Immunological studies in the domestic fowl

Aitken, Ian D (1962) Immunological studies in the domestic fowl. PhD thesis, University of Glasgow.

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Abstract

Immunological unresponsiveness to soluble protein antigens has been studied in the domestic fowl using bovine gamma globulin (BGG) and bovine serum albumin (BSA). (SECTION C) Because the serological behaviour of chicken precipitating antibody differs antibody from that of typical mammalian antibody, it was necessary to undertake a preliminary investigation of the chicken anti-BSA and anti-BGG precipitin systems. Both systems were studied by carrying out quantitative precipitin tests and analysing the precipitates for total N and antigen N, Use of 131I-trace-labelled antigen in these tests made it possible to extend the analyses into the region of considerable antigen excess. (i) Neither system exhibited a well defined peak of maximal precipitation but produced a broad plateau over that region, (ii) No true equivalence point could be established for in moderate antibody excess precipitation of antigen was incomplete, (iii) The peculiarities of chicken antisera raise analytical difficulties that are most easily overcome by the use of labelled reagents (iv) A rapid method for the determination of the precipitin content of chicken antisera, using 131I-trace-labelled antigen, is described. It depends upon determination of the percentage of added antigen precipitated at the point of maximal precipitation. (SEDTION D) Although the chicken is a very good producer: of precipitins to native serum, proteins this immunological ability does not seem to extend to chemically altered antigens. In two experiments in which chickens were immunised with 3 different forms of chemically altered B3A only feeble antibody responses were elicited, even after 3 intravenous injections. (SECTION E) To study immunological unresponsiveness to soluble protein antigens both embryos and newly hatched chicks were injected with varying amounts of BGG or B3A, Only with difficulty was unresponsiveness induced, the best results being obtained by giving repeated doses of large amounts (100 mg) of antigen during the first few weeks of life. The results verify the general observations that the duration of unresponsiveness is finite and related to the amount of antigen given in early life to induce it, and that maintenance of the unresponsive state depends upon persistence of antigen. The greater difficulty experienced in making chickens unresponsive to BSA compared to the rabbit and mouse appears to be directly related to the very rapid elimination of BEA by the chicken. The need for further quantitative studies of unresponsiveness is stressed and a method that is; considered suitable for the measurement of a standard degree, of responsiveness is proposed. The chicken is suggested as a useful experimental animal for the type of quantitative study envisaged. (SECTION F) The effect of a cytotoxic drug, 6-mercaptopicrine on precipitin production in the adult fowl, was investigated. This purine analogue has been reported capable of causing a complete specific suppression of antibody response to BSA in the rabbit if given as daily doses during period of primary immunisation, even when the drug was administered at a level three times as great as that known to be effective in rabbits the antibody production of treated birds was equal to that of untreated contols. The failure of 6-MP to suppress antibody formation in the chicken may be due to the particularly vigorous production of precipitins by this species or to a more rapid catabolism and excretion of the drug by the fowl.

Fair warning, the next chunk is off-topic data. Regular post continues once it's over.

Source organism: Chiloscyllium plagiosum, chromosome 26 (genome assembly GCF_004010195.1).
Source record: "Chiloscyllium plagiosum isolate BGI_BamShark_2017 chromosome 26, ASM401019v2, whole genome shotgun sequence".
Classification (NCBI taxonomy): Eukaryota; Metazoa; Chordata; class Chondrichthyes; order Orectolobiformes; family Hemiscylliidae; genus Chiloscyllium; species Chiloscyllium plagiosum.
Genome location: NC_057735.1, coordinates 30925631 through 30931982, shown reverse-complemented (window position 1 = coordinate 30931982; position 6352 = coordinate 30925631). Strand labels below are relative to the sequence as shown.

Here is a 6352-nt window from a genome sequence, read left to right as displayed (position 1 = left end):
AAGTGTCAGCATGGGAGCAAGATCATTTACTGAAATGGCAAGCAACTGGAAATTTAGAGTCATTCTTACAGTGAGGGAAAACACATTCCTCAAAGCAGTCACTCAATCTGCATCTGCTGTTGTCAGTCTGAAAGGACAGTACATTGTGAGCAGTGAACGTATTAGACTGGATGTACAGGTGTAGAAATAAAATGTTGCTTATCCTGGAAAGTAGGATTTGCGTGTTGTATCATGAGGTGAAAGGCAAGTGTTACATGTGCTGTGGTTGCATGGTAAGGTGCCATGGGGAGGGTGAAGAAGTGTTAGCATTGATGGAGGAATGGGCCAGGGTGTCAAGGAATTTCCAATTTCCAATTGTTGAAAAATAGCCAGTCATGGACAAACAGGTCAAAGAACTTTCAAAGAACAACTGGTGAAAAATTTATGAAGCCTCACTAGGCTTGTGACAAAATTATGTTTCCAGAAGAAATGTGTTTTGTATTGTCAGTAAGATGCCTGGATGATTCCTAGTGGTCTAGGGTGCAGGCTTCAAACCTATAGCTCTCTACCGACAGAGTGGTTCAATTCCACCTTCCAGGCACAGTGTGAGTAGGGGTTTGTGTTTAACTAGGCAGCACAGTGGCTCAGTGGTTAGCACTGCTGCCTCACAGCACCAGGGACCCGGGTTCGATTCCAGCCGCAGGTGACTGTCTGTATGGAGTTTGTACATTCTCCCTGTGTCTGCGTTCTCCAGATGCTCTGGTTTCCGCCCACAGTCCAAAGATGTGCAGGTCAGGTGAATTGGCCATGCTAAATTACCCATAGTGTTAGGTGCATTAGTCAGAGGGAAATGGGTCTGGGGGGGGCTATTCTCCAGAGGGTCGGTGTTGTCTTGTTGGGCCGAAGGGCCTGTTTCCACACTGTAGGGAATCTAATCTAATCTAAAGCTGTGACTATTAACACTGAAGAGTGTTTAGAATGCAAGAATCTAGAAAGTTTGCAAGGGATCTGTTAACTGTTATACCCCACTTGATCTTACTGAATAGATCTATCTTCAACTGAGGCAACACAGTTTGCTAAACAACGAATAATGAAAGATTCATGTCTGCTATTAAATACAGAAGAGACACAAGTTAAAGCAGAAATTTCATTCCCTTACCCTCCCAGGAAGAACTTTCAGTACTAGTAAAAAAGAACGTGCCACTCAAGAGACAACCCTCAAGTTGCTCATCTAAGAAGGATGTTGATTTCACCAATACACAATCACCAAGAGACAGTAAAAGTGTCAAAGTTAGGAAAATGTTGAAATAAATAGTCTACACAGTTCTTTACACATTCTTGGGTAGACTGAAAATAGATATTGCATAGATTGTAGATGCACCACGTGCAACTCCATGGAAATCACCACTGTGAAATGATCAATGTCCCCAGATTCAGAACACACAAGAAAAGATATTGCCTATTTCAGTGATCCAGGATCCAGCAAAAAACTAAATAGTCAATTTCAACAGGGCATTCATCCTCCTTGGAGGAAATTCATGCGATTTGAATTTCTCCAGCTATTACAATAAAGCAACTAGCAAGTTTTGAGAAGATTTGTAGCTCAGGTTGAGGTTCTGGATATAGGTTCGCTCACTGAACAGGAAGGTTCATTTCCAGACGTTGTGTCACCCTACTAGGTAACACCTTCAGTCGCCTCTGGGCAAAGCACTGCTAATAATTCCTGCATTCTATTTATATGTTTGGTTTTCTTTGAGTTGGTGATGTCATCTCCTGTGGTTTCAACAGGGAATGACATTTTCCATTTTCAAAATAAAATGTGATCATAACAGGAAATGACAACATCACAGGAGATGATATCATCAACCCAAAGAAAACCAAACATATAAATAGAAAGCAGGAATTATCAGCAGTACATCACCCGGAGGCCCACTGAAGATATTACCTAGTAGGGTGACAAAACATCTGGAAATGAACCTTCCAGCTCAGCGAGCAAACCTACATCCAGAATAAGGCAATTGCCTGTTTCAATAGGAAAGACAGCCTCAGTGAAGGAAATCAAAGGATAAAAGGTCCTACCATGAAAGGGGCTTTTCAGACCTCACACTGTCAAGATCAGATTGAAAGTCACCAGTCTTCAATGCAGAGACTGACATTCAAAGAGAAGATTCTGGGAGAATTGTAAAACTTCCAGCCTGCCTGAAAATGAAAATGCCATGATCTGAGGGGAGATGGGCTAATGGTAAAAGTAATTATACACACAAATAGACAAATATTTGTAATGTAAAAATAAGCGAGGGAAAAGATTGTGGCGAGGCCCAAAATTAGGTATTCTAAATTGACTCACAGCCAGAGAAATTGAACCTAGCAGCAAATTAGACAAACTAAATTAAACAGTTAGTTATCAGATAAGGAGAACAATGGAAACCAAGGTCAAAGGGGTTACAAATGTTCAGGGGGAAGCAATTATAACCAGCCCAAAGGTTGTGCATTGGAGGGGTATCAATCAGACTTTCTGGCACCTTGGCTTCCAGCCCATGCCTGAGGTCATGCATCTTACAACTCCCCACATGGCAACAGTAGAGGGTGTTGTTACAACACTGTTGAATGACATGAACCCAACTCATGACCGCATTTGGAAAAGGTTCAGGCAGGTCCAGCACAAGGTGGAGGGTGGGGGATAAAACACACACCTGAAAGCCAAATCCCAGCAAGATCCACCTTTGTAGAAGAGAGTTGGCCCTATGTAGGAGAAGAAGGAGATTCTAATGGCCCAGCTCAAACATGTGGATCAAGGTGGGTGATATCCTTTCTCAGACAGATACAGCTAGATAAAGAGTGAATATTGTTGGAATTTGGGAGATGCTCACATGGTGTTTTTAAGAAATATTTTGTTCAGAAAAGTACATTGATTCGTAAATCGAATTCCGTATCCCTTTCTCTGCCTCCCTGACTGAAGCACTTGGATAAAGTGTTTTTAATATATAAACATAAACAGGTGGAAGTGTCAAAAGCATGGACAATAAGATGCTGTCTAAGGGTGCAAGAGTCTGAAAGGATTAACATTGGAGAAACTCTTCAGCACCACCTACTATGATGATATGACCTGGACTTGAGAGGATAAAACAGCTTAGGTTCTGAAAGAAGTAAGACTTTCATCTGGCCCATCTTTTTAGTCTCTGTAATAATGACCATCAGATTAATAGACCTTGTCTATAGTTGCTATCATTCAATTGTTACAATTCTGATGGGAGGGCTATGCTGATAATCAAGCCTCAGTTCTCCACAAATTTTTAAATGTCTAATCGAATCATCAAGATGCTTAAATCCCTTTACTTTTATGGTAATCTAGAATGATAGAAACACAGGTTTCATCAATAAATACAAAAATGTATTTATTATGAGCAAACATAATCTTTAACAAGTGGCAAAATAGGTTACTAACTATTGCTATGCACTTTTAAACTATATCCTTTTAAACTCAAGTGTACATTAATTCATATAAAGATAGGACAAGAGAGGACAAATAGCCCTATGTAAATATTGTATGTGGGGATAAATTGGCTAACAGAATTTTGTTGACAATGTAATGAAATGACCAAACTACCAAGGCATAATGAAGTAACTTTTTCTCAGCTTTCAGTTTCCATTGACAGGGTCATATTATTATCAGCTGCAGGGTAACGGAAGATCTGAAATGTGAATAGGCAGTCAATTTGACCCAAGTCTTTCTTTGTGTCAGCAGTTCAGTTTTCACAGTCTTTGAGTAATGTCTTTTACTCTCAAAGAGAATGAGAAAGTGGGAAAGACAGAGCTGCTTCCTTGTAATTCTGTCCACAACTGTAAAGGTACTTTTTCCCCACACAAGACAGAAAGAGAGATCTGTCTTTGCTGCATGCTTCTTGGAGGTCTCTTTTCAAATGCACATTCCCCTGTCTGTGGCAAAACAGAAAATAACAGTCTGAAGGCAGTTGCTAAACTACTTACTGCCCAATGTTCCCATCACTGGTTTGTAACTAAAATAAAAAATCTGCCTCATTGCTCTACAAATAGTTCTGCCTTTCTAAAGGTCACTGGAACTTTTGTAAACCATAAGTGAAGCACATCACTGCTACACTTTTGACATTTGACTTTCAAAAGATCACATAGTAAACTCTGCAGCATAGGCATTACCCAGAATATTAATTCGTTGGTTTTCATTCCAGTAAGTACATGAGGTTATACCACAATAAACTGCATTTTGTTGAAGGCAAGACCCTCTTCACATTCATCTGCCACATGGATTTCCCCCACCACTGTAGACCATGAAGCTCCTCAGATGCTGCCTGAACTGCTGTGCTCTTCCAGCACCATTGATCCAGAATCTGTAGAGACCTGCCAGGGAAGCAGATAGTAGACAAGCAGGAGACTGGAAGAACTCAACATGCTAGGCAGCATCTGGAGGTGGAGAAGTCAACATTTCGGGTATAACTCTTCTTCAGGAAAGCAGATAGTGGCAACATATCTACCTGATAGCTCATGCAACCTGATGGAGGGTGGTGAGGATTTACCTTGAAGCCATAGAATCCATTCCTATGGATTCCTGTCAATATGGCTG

Item Type: Thesis (PhD)
Qualification Level: Doctoral
Additional Information: Adviser: W Mulligan
Keywords: Immunology, Animal sciences
Date of Award: 1962
Depositing User: Enlighten Team
Unique ID: glathesis:1962-73831
Copyright: Copyright of this thesis is held by the author.
Date Deposited: 14 Jun 2019 08:56
Last Modified: 14 Jun 2019 08:56
URI: http://theses.gla.ac.uk/id/eprint/73831

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